While there's certainly no shortage of Windows 8 tablets on the market, few have managed to stand out, let alone go toe-to-toe with the likes of the Apple iPad or Google Nexus 7 in terms of popularity.
Dell's latest effort to crack the reduced form factor tablet market is the Venue 8 Pro, a Windows 8.1 device first unveiled at IDF 2013 and recently landed in the UK. So what's it all about? We got a chance to take the Venue 8 Pro for a spin recently and generally liked what we saw.
The first thing you'll notice when fondling the Venue 8 Pro is that it's a very nice size. With an 8in screen measurement, it sits comfortably in the hand, yet is still large enough to switch to horizontal mode for quality media viewing - a must if you're a frequent traveller.
Indeed, the Venue 8 Pro's display is one of its strengths. At 1,200 x 800 pixels, it doesn't boast the most mind-boggling spec, yet in the flesh, colours are vibrant and contrasts well-defined. And while it's not quite as svelte as, say, the iPad mini with Retina, its 395g weight and 216 x 130 x 9mm dimensions make it relatively untaxing to hold.
Read more: Apple iPad mini with Retina review
The Venue 8 Pro also boasts accessible controls and the benefit of expandable storage. On the right hand side of the chassis, there's a power button resting conveniently about the volume toggle, with a microSD card slot lying a bit further down the frame. Combined with the 32GB of built-in storage, it means media buffs are very well catered to.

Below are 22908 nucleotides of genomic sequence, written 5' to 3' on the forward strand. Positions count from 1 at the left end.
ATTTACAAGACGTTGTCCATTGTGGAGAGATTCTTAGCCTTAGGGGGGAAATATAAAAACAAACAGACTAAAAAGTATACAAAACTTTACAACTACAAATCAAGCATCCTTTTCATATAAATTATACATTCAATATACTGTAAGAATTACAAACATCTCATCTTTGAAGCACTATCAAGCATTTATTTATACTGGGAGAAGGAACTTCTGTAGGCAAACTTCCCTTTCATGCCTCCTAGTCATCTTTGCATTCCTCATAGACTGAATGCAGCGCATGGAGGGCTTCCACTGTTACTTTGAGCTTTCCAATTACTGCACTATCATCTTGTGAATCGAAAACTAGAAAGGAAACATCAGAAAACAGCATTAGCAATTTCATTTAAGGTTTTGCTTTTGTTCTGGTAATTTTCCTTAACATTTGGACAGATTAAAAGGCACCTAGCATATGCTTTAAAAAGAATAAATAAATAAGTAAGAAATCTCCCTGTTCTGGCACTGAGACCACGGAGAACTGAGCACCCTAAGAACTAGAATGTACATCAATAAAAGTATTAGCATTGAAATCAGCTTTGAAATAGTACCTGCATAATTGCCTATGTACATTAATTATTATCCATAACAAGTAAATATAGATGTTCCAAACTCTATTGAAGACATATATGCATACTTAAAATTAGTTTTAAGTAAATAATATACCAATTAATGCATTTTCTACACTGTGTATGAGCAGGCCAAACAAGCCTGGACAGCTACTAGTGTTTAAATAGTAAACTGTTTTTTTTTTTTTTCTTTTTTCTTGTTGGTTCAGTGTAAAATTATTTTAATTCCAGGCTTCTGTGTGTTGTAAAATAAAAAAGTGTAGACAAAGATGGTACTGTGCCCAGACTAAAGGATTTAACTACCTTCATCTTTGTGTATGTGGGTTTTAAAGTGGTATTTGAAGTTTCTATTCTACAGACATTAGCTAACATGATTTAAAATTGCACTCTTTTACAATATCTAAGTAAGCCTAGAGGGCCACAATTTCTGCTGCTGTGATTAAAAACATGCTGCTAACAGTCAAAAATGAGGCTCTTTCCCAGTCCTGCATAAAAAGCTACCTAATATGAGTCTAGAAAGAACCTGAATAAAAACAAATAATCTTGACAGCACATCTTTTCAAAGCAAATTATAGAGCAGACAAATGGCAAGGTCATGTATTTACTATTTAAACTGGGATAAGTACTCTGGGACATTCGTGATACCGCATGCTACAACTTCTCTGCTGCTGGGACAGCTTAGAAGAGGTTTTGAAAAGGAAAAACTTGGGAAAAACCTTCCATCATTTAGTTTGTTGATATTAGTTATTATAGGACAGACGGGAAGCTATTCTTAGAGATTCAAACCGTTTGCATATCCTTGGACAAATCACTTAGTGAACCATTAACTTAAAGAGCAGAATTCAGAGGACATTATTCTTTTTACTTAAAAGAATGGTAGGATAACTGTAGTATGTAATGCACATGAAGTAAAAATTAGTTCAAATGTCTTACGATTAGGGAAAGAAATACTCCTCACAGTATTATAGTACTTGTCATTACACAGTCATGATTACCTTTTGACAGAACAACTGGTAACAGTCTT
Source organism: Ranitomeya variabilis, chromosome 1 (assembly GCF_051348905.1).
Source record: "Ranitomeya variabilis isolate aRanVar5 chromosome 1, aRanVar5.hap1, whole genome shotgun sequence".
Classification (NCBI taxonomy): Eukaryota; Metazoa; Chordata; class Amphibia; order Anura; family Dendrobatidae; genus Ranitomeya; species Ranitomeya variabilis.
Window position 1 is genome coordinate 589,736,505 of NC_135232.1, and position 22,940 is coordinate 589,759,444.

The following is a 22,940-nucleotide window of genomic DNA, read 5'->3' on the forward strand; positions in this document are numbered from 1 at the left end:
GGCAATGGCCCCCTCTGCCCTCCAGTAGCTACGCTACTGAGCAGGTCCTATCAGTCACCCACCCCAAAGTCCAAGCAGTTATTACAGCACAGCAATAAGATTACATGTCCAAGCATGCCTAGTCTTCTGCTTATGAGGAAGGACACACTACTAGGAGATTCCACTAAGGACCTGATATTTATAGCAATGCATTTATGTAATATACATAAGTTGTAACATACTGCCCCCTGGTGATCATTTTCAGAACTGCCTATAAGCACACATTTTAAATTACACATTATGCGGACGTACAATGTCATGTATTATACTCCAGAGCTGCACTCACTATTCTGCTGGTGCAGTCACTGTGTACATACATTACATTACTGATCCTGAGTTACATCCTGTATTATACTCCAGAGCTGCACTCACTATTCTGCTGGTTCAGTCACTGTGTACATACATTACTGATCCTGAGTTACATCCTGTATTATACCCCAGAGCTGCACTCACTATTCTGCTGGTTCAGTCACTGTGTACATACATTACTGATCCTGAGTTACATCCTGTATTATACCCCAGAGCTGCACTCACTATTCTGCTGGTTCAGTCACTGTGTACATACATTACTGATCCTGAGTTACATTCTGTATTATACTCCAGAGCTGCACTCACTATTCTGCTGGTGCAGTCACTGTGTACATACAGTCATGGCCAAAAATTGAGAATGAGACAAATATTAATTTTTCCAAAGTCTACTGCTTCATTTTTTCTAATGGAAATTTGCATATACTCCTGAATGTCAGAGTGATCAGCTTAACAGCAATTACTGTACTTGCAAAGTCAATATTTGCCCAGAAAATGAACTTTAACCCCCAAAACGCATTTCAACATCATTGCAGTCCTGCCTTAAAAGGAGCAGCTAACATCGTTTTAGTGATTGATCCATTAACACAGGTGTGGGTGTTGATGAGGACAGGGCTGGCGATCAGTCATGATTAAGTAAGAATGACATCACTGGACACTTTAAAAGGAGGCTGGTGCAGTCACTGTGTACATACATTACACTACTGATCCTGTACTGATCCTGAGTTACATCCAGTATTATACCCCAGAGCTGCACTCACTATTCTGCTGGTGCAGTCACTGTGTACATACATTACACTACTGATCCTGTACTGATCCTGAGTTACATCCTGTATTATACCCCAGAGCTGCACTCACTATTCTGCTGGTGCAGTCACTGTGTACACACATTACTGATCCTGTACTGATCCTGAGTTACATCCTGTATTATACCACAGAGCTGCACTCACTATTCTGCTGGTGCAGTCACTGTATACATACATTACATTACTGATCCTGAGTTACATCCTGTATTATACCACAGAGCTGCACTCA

Move to the top of the frame and there's a home button to simplify basic navigation, next to which sits an audio jack. On the bottom of the chassis is a speaker. The only noticeable absence is a microHDMI port - a shame if you're trying to connect the Venue 8 Pro to larger displays. Elsewhere, there's a 5-megapixel camera on the rear of the device. It didn't produce the sharpest images, but then anyone out to take serious photos with a mini-tablet needs a firm boot somewhere sensitive.
The back of the Venue 8 Pro is coated with a spiral-patterned texturised rubber finish, not unlike the Nexus 7 - a love/hate kind of aesthetic - and the battery is firmly sealed. We haven't put the device through its paces in full so didn't get a chance to test its longevity, but based on experience we'd expect the Venue 8 Pro's 4830mAh battery to last between six and eight hours depending on intensity of usage. A 1.2-megapixel front facing webcam completes the key features.
Under the hood, this Dell tablet features an Intel Atom chipset clocked at up to 1.8GHz and complemented by 2GB of RAM. In the real world, this translated into solid performance - swiping between screens and apps was swift and navigating webpages fluid. At time of publication, the Venue 8 Pro is Wi-Fi-only, though Dell's website hints that a 3G or LTE model might be in the works.
One cool thing about the Venue 8 Pro is that it supports digitiser input, which many professionals find hugely beneficial to productivity. We didn't get the official Dell stylus bundled in with our review sample, but utilising a generic nib, we found it to be suitably responsive.
All in all, the Dell Venue 8 Pro comes across as a very decent and a reasonable product at £250 - take into account the inclusion of Microsoft Office Home and Student 2013 and you've got a borderline bargain. The fanboy in me will always want to encourage you to save up and buy an iPad because I think they're such great fun but, realistically, the Dell Venue 8 Pro may well be a better option for many punters.